This accomplishment has been something of a "miracle," and I really need to shout out to my team members on the GLC. Putting in 16-hour days and working weekends while still finding time to go out on the weekends (Jägermeister and Red Bull have been sampled at many a fine pub) has made us a pretty close-knit family. The old "work hard, play hard" saying is an understatement when it comes to the SoftLayer team.

If we're ever dragging a bit in the morning, we can always rely on Duck Sauce to get our pulses racing again by the time we get to the data center. With such a full work schedule, we become creatures of habit, and "Barbara Streisand" is only one example of a staple for the crew. Our daily consistency has even carried over into meal time: My favorite luncheon spot in Amsterdam even named a sandwich after me – Da Bobby G Meat Sandwich. Apparently the combination of meatballs, salami, ham and (a smothering of) ketchup on a bun is not a common order at this establishment, so my innovation needed to be recognized. Nutritional considerations aside, this is one fine sandwich:

Da Bobby G

I've been on the road for a while now, and these are just a few memories I'm taking with me. Jumping around between three continents has definitely had its challenges, but with a great team of focused SLayers, we've been getting the job done. I'm proud to have had a hand in making our international aspirations a reality, and I know that even though this has already been an unbelievable adventure, we're just getting started.


October 16, 2011

Advice for the Non-Experienced Tradeshow Traveler

SoftLayer attends 60+ tradeshows a year. That may not sound like much too some people, but when it means you're only home for six days in a given month, it's pretty daunting. Some think that going to a tradeshow is a "free" min-vacation, but in reality it's exhausting work. You'll get lucky at a few shows where the booth time is only 4-6 hours, but most of the time, you're on the hook for 8 or 9 hours. You never know how much you use your leg muscles by just standing until you do it for nine straight hours. After being on your feet for that long, the first thing you want to do when the show closes is go to dinner just so you can sit down. Now think about doing this for three or four days in a row, and it doesn't sound like a vacation anymore.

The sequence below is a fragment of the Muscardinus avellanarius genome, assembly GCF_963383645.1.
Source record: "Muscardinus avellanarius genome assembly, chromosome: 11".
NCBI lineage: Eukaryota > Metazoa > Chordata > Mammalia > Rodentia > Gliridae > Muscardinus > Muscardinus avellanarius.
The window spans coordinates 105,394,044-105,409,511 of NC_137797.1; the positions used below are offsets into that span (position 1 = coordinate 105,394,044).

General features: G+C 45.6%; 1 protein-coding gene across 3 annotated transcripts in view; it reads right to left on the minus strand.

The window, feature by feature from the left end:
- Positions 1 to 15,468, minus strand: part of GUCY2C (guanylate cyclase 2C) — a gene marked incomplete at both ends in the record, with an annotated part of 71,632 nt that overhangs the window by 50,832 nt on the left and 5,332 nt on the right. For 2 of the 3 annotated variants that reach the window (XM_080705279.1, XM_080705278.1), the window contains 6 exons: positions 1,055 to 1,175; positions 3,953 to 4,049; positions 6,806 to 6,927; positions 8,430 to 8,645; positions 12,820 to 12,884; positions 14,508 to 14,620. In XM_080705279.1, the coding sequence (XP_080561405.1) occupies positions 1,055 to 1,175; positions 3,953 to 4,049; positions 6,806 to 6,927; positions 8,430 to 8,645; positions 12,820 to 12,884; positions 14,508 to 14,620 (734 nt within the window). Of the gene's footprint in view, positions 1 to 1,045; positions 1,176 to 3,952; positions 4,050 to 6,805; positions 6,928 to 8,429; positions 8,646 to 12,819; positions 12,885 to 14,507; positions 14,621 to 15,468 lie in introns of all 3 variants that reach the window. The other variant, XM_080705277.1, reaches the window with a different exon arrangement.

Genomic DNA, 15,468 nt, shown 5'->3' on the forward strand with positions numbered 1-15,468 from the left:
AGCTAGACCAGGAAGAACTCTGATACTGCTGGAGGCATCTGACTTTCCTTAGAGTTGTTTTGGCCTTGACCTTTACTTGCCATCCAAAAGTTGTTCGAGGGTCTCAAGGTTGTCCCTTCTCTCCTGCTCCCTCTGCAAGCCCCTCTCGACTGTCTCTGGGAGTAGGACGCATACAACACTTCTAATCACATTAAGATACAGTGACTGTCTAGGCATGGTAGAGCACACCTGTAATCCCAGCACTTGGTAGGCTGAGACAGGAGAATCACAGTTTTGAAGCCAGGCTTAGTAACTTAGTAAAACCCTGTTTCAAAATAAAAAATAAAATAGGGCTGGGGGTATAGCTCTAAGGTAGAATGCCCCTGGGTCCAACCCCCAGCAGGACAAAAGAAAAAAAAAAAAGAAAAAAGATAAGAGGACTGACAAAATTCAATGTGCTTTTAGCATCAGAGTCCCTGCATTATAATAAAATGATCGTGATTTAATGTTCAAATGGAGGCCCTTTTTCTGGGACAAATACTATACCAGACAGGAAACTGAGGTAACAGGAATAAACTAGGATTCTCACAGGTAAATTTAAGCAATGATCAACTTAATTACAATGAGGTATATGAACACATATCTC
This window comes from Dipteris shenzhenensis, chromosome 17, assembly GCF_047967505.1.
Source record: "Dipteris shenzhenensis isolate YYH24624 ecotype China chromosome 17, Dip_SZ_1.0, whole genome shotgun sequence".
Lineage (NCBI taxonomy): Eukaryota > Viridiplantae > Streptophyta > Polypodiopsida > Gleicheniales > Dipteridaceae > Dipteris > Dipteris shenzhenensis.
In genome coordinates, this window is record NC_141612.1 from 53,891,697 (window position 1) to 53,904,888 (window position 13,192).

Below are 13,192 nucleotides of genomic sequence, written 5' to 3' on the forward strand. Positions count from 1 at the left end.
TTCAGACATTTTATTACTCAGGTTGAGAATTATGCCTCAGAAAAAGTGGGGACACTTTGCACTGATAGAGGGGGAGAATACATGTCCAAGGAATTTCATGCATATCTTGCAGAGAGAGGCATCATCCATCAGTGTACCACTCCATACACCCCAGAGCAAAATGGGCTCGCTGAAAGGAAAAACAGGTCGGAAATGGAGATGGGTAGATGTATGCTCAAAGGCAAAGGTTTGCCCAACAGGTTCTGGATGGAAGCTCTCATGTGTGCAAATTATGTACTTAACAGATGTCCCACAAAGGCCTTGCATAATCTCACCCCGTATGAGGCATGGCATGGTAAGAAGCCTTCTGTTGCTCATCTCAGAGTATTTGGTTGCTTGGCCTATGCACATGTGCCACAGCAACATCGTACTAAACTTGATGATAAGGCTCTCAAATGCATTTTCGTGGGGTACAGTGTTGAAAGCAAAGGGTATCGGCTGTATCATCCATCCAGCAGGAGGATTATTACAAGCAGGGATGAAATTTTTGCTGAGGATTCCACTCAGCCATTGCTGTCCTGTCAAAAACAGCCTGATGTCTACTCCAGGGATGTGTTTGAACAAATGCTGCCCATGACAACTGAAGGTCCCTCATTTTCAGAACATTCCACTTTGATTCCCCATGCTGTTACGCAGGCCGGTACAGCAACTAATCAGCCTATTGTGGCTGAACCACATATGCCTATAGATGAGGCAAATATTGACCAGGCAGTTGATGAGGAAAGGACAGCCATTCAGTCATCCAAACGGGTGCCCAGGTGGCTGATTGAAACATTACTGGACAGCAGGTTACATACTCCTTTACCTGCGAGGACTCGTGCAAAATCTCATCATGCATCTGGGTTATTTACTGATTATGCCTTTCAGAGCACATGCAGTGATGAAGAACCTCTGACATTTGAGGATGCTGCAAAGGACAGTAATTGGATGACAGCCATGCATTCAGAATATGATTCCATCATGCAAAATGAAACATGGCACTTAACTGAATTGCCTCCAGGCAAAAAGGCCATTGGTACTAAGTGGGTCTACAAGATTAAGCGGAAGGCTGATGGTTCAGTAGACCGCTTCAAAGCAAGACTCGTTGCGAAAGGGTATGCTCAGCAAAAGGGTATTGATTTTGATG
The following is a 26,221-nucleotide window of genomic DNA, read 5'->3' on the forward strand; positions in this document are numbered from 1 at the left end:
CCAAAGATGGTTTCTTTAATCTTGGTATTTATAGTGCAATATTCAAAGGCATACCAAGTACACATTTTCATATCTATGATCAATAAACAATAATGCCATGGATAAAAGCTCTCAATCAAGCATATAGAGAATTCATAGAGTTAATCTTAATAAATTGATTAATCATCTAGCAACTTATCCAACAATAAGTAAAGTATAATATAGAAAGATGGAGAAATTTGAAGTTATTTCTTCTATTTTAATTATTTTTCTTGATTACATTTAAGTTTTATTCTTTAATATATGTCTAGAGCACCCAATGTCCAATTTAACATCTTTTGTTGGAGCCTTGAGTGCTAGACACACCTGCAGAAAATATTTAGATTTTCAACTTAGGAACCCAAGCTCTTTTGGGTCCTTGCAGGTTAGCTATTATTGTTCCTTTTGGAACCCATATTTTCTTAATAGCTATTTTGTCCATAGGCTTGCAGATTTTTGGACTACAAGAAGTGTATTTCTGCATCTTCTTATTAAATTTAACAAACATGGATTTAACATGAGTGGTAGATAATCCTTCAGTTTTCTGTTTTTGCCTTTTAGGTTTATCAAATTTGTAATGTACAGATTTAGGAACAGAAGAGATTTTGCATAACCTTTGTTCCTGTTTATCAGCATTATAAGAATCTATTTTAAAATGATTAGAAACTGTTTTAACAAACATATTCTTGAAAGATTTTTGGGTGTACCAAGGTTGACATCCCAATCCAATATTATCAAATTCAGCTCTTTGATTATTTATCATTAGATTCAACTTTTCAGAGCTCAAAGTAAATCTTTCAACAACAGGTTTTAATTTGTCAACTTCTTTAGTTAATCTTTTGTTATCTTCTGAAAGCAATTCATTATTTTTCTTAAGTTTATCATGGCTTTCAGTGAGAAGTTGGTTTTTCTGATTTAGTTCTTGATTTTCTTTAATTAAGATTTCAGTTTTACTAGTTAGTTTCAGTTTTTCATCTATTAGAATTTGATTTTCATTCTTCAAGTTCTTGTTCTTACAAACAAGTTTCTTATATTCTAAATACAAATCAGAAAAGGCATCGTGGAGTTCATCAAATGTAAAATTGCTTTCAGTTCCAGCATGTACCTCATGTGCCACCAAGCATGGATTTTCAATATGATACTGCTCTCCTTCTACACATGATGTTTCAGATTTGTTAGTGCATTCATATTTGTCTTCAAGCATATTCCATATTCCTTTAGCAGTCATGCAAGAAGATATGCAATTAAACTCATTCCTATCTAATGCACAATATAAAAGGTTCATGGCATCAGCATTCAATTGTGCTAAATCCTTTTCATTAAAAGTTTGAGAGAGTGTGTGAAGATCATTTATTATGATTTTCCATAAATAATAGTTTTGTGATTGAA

Before I turn you off tradeshows altogether, I should admit that they are actually quite fun if you're a people person. I love getting to meet new people and show them what SoftLayer has to offer. It's a rewarding experience to see that light in someone's eyes who has never heard of SoftLayer and then finds out how we can make their business better. I can't help but think to myself, "Yeah, we are kind of a big deal." :-)

Given my extensive experience in the conference and tradeshow realm, here are a few key pieces of advice for the non-experienced SoftLayer tradeshow traveler (adjust for your brand as necessary):


  • Guys should wear black slacks with a polo or button down. For the more casual shows, nice jeans (no rips, tears or holes) and any kind of SoftLayer shirt is fine.
  • Girls should wear black slacks or a black skirt with a polo or button down ... And now you have the option of a SoftLayer dress.
  • It's always a good idea to wear slacks the first day to "test the waters" of the attire for the show. After that, you can plan your next day's attire accordingly.
  • Always wear black shoes. Girls do NOT wear high heels ... You will regret it 30 minutes into the first day. An great alternative for the ladies are black flats, these will look great with pants, a skirt, or a SoftLayer dress.
  • Sometimes it gets extremely cold in the conference hall, so I suggest bringing a jacket – even if it's 110 degrees outside. When wearing a jacket over your attire, make it one of the branded SoftLayer jackets – a SoftLayer logo should be visible at all times so attendees know you're not a random stranger in the SoftLayer booth.


  • I know how easy it can be to get carried away when other attendees get a little wild, but that is NO excuse to be late, completely absent or operating at less than 100% when you get to the booth the next day.
  • You should always have a smile on your face when talking with attendees. You're talking about great stuff when you're talking about SoftLayer, so you should be happy to share it with the next potential SoftLayer customer.
  • This should go without saying, but there should be NO cursing, yelling or arguing with anyone at the booth.

Last but not Least
The number ONE rule for the non-experienced traveler: ALWAYS, ALWAYS, ALWAYS know your stuff before going to a tradeshow. Nothing is more embarrassing for your colleagues (or SoftLayer in general) when you are asked a simple question about what SoftLayer does and you do not know. If you do not know something, ask a colleague or simply look on our website. We have plenty of information there and numerous datasheets that explain in detail the products and services SoftLayer offers.